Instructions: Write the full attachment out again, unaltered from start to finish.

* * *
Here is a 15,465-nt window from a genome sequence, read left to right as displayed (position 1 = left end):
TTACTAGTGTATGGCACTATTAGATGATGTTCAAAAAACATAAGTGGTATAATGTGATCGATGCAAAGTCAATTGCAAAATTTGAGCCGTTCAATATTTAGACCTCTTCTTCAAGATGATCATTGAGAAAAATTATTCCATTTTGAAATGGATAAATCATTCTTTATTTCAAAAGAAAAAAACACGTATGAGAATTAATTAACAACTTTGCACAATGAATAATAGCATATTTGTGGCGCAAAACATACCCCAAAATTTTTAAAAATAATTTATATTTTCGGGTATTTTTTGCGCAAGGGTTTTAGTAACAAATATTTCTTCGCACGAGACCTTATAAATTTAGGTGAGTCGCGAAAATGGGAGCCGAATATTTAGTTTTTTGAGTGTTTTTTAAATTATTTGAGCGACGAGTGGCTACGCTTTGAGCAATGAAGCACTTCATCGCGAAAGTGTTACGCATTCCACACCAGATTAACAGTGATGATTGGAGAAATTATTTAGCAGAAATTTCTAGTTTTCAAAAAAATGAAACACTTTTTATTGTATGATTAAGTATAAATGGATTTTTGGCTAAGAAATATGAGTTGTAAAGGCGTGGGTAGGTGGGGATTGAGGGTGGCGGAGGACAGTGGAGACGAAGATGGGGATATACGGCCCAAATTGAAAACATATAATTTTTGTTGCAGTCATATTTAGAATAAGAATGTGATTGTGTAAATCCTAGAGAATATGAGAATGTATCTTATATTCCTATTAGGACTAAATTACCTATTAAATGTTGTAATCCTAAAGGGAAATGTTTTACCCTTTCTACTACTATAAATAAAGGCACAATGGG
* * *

Here is a 15,465-nt window from a genome sequence, read left to right as displayed (position 1 = left end):
TTACTAGTGTATGGCACTATTAGATGATGTTCAAAAAACATAAGTGGTATAATGTGATCGATGCAAAGTCAATTGCAAAATTTGAGCCGTTCAATATTTAGACCTCTTCTTCAAGATGATCATTGAGAAAAATTATTCCATTTTGAAATGGATAAATCATTCTTTATTTCAAAAGAAAAAAACACGTATGAGAATTAATTAACAACTTTGCACAATGAATAATAGCATATTTGTGGCGCAAAACATACCCCAAAATTTTTAAAAATAATTTATATTTTCGGGTATTTTTTGCGCAAGGGTTTTAGTAACAAATATTTCTTCGCACGAGACCTTATAAATTTAGGTGAGTCGCGAAAATGGGAGCCGAATATTTAGTTTTTTGAGTGTTTTTTAAATTATTTGAGCGACGAGTGGCTACGCTTTGAGCAATGAAGCACTTCATCGCGAAAGTGTTACGCATTCCACACCAGATTAACAGTGATGATTGGAGAAATTATTTAGCAGAAATTTCTAGTTTTCAAAAAAATGAAACACTTTTTATTGTATGATTAAGTATAAATGGATTTTTGGCTAAGAAATATGAGTTGTAAAGGCGTGGGTAGGTGGGGATTGAGGGTGGCGGAGGACAGTGGAGACGAAGATGGGGATATACGGCCCAAATTGAAAACATATAATTTTTGTTGCAGTCATATTTAGAATAAGAATGTGATTGTGTAAATCCTAGAGAATATGAGAATGTATCTTATATTCCTATTAGGACTAAATTACCTATTAAATGTTGTAATCCTAAAGGGAAATGTTTTACCCTTTCTACTACTATAAATAAAGGCACAATGGG